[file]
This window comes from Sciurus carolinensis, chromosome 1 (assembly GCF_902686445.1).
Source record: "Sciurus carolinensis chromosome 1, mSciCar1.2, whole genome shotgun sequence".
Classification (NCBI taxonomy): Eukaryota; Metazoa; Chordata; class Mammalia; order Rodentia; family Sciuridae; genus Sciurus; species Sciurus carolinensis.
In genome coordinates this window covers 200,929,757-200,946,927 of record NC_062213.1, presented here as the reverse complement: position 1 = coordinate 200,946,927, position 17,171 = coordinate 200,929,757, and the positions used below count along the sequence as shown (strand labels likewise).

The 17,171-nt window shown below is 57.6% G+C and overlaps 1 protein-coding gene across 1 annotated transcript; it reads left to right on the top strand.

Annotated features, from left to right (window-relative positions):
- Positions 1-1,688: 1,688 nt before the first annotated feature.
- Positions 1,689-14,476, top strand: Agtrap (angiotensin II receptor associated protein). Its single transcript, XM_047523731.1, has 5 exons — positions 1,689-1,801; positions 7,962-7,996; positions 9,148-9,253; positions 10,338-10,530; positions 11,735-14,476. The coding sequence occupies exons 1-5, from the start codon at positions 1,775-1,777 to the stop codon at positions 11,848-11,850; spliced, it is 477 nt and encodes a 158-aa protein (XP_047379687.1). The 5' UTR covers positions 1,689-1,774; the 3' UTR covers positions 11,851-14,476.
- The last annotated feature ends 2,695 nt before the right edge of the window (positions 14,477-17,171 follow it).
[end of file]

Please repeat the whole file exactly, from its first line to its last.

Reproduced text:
This window comes from Sciurus carolinensis, chromosome 1 (assembly GCF_902686445.1).
Source record: "Sciurus carolinensis chromosome 1, mSciCar1.2, whole genome shotgun sequence".
Classification (NCBI taxonomy): Eukaryota; Metazoa; Chordata; class Mammalia; order Rodentia; family Sciuridae; genus Sciurus; species Sciurus carolinensis.
In genome coordinates this window covers 200,929,757-200,946,927 of record NC_062213.1, presented here as the reverse complement: position 1 = coordinate 200,946,927, position 17,171 = coordinate 200,929,757, and the positions used below count along the sequence as shown (strand labels likewise).

The 17,171-nt window shown below is 57.6% G+C and overlaps 1 protein-coding gene across 1 annotated transcript; it reads left to right on the top strand.

Annotated features, from left to right (window-relative positions):
- Positions 1-1,688: 1,688 nt before the first annotated feature.
- Positions 1,689-14,476, top strand: Agtrap (angiotensin II receptor associated protein). Its single transcript, XM_047523731.1, has 5 exons — positions 1,689-1,801; positions 7,962-7,996; positions 9,148-9,253; positions 10,338-10,530; positions 11,735-14,476. The coding sequence occupies exons 1-5, from the start codon at positions 1,775-1,777 to the stop codon at positions 11,848-11,850; spliced, it is 477 nt and encodes a 158-aa protein (XP_047379687.1). The 5' UTR covers positions 1,689-1,774; the 3' UTR covers positions 11,851-14,476.
- The last annotated feature ends 2,695 nt before the right edge of the window (positions 14,477-17,171 follow it).